Baylor University ‘Heading’ to Federal Court After Former Female Soccer Player Suffers Multiple Traumatic Brain Injuries

Mar 25, 2022

By Gina McKlveen

Former Baylor University women’s soccer star Eva Mitchell filed a complaint last month in the U.S. District Court for the Western District of Texas claiming that Baylor knew Mitchell sustained multiple concussions and failed to protect her from “repetitive, aggressive, and unnecessary heading drills.”

The “drills” were conducted during practice by then head coach Paul Jobson using overinflated soccer balls that were fired from a high velocity machine, which caused her severe and continuous neurological damage, according to the complaint.

Jobson has since resigned from his coaching position at the University. Meanwhile, Mitchell’s complaint states that she requires full-time assistance from her family to accomplish even the most basic living activities.

The complaint, filed by Mitchell’s attorneys Robert Stem and Jason Luckasevic, demands a jury trial to determine compensatory, consequential, and punitive damages including recovery for Mitchell’s past and future physical pain and suffering, mental anguish, medical expenses, loss of earning capacity, and physical impairment. The complaint describes her injuries as “persistent and debilitating dizziness with diagnoses of post-concussion syndrome, persistent postural-perceptual dizziness, central vestibular disorder, dysautonomia, depression and anxiety” and further alleges the uncertainty of whether Mitchell will ever fully recover from these injuries, thus diminishing her once promising soccer-playing prospects. However, whether Mitchell will receive a favorable verdict in her case against the Big 12 university is also uncertain given recent outcomes against NCAA athletes, like football player Matthew Onyshko, for similar concussion and other brain-related injuries in federal court jury trials. 

In response to Mitchell’s allegations of vicarious liability and negligence, Baylor will be positioned defensively, disclaiming any of Mitchell’s assertions that its “reckless, intentional, wanton, and depraved acts and omissions” led to her injuries. Therefore, expect Baylor to double-down on its strict adherence to concussion injury protocol and emphasize its commitment to the health and safety of all its student-athletes.

Although Mitchell’s collegiate soccer career did not begin at Baylor, her injuries there have brought her playing days to a swift end. Mitchell spent her freshman season at the University of Kentucky where she was one of just three players to earn a starting position in every game while leading her team as a top scorer. Her standout skills caught the attention of Baylor University. She was recruited based on her exceptional soccer talent and awarded an athletic scholarship, which she accepted. From the Spring semester of 2019 through the Fall Season of 2020, Mitchell played as a Midfielder/Forward for the Baylor University Women’s Soccer Team.

Within Mitchell’s time at Baylor, two specific instances alleged in the complaint were the actual and proximate cause of her on-going head injuries.

The first instance occurred at a practice in February 2019 where Mitchell and her teammates were forced to participate in heading drills conducted by Jobson and his coaching staff. The complaint also alleges that Baylor was the “only women’s soccer program in the country” using this drill. Baylor coaches repeatedly punted “overinflated balls the width of the field required the girls to advance the ball as far as possible using their heads.” Upon impact, Mitchell’s complaint states that she “felt like her brain was smashed after she took the first header during this drill,” but she was nevertheless required to continue the drill for another seven to eight turns.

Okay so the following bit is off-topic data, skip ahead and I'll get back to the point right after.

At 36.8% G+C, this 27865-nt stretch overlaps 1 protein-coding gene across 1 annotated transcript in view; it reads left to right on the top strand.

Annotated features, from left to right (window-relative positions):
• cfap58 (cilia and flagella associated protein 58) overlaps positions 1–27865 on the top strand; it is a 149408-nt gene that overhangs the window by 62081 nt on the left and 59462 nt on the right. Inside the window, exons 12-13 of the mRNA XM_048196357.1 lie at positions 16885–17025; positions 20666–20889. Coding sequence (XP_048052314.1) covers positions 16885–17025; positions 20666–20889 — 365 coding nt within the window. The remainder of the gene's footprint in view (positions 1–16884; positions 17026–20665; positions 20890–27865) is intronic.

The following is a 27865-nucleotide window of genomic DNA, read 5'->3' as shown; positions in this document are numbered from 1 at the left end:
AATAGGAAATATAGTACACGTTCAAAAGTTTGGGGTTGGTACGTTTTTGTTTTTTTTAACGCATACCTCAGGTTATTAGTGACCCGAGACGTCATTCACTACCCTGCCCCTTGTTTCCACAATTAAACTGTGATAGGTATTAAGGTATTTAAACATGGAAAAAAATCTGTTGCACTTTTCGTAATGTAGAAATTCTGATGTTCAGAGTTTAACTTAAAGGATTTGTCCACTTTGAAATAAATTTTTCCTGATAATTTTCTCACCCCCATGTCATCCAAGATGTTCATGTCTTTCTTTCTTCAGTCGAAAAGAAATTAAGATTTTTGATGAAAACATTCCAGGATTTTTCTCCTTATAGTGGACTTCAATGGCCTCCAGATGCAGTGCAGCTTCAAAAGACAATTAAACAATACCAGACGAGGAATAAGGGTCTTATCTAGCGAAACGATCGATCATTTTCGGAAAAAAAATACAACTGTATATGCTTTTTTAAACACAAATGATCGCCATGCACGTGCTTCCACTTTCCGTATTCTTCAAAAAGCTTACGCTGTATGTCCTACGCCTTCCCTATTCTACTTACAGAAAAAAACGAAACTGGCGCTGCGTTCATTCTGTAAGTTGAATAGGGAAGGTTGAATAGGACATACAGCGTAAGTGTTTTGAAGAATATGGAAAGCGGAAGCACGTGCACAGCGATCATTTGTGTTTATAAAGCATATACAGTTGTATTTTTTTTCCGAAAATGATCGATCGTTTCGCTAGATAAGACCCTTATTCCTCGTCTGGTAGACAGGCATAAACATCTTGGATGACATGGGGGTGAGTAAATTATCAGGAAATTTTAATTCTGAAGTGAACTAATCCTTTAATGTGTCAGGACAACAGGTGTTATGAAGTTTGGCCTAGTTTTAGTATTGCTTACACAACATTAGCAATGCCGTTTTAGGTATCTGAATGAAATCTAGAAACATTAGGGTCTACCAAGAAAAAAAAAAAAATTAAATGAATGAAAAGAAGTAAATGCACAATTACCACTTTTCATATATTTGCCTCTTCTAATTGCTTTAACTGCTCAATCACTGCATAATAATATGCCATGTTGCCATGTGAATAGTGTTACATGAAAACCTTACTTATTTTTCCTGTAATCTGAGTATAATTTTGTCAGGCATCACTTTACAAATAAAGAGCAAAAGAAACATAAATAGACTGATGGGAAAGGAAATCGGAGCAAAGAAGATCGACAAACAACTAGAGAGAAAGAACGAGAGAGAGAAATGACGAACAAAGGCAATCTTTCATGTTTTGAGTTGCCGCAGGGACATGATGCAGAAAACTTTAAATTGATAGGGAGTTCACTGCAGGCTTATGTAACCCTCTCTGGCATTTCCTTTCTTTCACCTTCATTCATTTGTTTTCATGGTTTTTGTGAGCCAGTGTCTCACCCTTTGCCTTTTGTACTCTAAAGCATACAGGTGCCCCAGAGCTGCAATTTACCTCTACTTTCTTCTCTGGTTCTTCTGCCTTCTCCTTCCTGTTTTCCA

Following this practice, Mitchell and most of her teammates visited the team’s athletic trainer, Kristin Bartiss, expressing symptoms and signs of a concussion. Mitchell was then diagnosed with her first concussion related to the header drills. Further investigation by Mitchell’s father reveled that her concussion was likely caused by the soccer player’s “weak neck” and by Jobson “using overinflated balls shot too hard out of a ball launching machine which were hardened even further by the cold weather” of that February practice.

At this point, Mitchell’s complaint claims Baylor was “on notice Coach Jobson’s aggressive coaching and was aware of his heading drills increasing the risk of harm and injury to players, and in fact causing concussions to Ms. Mitchell and symptoms to some of the other women players on the team.”

Yet, a second instance took place in August 2020 during a three-day practice period several months after Mitchell had recovered from her first concussion. Once again, Jobson and his staff forced Mitchell and her teammates to participate in repetitive and aggressive header drills using the same tactics as before with overinflated balls, shot from a long distance using a machine exerting extreme velocity and force. Mitchell’s complaint states that she “felt threatened to participate [since] she had been removed from a game […] after she failed to “head” a line drive shot during a game.” Mitchell was also concerned about losing her scholarship and her starting position if she refused to participate. As a result, Mitchell sustained a second—more severe—concussion that has taken her permanently off the field and is taking Baylor to court. Ultimately, a Texas jury may decide whether Baylor’s coaching staff took the phrase “Get your head in the game” a step too far.